Thursday, September 15, 2011

Um So Like OK - Twitter Can Be Kinda Like High School But Then Not Really

I'll admit it, when I first joined Twitter as an educator, meaning to connect with other teachers and not stalk celebrities, I was terrified.  Thoughts of "Will they like me?" "Will they be  my friend" "Will they ask me to join the conversation?" haunted my days as I tried to maneuver through the Twitter world.  People just seemed to know each other, to have inside jokes, and ongoing conversations that just seemed, well, closed to people like me.

Flash back to the one year I did in an American high school, super geeky awkward me trying desperately to fit in with all the cool kids hoping that being foreign would at least give me some street cred.  Yeah not so much when you look like a boy with a penchant for hawaiian shirts and bowl cuts.  Fast forward to joining Twitter and terrible clich├ęs of standing in the lunch room holding my tray hoping someone would take pity over me and you can see where I am going with this blog post.

Except, I am not.  Twitter isn't like high school but it certainly would be convenient if it were.  If this were high school I could whine about people not talking to me or being unpopular because in high school it did really seem like it was out my control.  But on Twitter, not so much.

You see Twitter is what you make it.  If you want to join a conversation, jump in.  No one has to invite you, no one has to scoot over to make room for you, just start tweeting.    If you want to join a group, ask to join, no more initiation or introductions needed from a cool kid.  And if you can't find a group that fits you; start your own.

Twitter doesn't care if you are having a bad hair day, which I happen to have a lot of.  Twitter doesn't care if you have stains all over your shirt from your 2 year old daughter giving you hugs.  Twitter doesn't care who you are friends with or all the geeky obsessions you may have.  Twitter doesn't care.  And neither do the people you connect with, except perhaps in a good way.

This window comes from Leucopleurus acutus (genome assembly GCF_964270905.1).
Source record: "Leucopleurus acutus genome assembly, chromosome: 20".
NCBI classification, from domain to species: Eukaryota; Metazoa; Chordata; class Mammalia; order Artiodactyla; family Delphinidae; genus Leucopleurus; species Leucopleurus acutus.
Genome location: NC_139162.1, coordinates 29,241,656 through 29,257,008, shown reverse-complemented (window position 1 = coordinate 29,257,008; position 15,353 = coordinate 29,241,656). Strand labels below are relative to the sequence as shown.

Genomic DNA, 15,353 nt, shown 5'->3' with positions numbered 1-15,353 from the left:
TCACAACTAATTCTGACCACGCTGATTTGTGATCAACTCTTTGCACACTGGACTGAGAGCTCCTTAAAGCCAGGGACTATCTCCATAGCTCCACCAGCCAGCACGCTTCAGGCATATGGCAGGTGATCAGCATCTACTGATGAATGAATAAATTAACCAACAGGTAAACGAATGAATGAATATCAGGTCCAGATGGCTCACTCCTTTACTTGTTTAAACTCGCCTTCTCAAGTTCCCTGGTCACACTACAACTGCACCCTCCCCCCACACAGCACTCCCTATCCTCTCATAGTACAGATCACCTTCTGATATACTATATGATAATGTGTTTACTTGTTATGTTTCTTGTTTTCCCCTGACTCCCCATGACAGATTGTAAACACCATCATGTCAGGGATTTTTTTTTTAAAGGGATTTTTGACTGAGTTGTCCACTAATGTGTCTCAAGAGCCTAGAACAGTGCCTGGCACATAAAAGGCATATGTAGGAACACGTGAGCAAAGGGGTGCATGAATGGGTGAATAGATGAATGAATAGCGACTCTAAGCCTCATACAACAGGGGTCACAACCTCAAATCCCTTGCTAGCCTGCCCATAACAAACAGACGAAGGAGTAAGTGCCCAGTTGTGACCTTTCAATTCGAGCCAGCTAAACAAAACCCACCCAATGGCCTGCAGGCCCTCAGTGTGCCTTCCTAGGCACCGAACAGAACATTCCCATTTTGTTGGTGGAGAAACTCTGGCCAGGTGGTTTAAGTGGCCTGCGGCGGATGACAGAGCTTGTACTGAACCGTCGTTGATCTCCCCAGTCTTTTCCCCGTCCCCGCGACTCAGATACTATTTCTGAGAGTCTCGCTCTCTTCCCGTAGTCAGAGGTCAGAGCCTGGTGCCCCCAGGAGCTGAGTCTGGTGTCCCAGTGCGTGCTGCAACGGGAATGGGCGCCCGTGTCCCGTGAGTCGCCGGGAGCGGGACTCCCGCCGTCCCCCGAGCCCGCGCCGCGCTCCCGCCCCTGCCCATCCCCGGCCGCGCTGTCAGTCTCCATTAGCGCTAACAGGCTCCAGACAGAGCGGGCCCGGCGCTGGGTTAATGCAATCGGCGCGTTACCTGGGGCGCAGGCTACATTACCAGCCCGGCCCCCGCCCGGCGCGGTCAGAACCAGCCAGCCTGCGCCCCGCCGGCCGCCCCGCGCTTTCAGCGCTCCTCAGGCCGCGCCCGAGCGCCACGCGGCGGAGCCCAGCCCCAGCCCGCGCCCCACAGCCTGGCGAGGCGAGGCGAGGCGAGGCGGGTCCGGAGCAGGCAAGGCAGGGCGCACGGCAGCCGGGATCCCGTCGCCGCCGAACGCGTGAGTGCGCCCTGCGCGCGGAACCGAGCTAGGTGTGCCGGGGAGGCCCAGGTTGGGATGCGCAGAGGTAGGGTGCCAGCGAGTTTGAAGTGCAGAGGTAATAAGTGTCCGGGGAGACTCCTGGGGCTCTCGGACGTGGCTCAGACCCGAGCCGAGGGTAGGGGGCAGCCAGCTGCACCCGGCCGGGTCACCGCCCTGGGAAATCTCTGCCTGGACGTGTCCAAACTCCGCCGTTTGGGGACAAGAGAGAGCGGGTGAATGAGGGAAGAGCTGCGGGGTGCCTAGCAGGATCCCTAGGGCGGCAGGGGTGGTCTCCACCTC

So from this awkward ex teen to the next, don't be fooled into thinking that Twitter is like high school.  That is just too easy to say.  Instead jump in, sit down to someone and start a conversation and be patient.  We are all just trying to help each other out.


photomatt7 said...

By and large I agree, but there are some people - and I don't mean politicians or celebs - who don't respond when contacted. I try not to fall into that because I feel if someone is contacting me, I owe them at the bare minimum a response.

But take someone like Diane Ravitch, who often RTs what people send her and has responded to my questions or comments several times. She is a busy, important person, a real mover and shaker, who makes time to be interested in others. But then there are those teachers/principals/other educators who think certain people are not worth replying to. Can't understand.

Mrs Ripp aka @pernilleripp said...

Matt, I think you answer your own question/statement, some people are just really busy. But yes, there are some who don't answer and then you move on rather than let them bring you down. In high school we would sit and wallow why these people weren't talking to us, now we just let it go.

Heidi Siwak said...

Hi Pernille,
Well put; jump in, join the conversation!
I like the look of your blog by the way.


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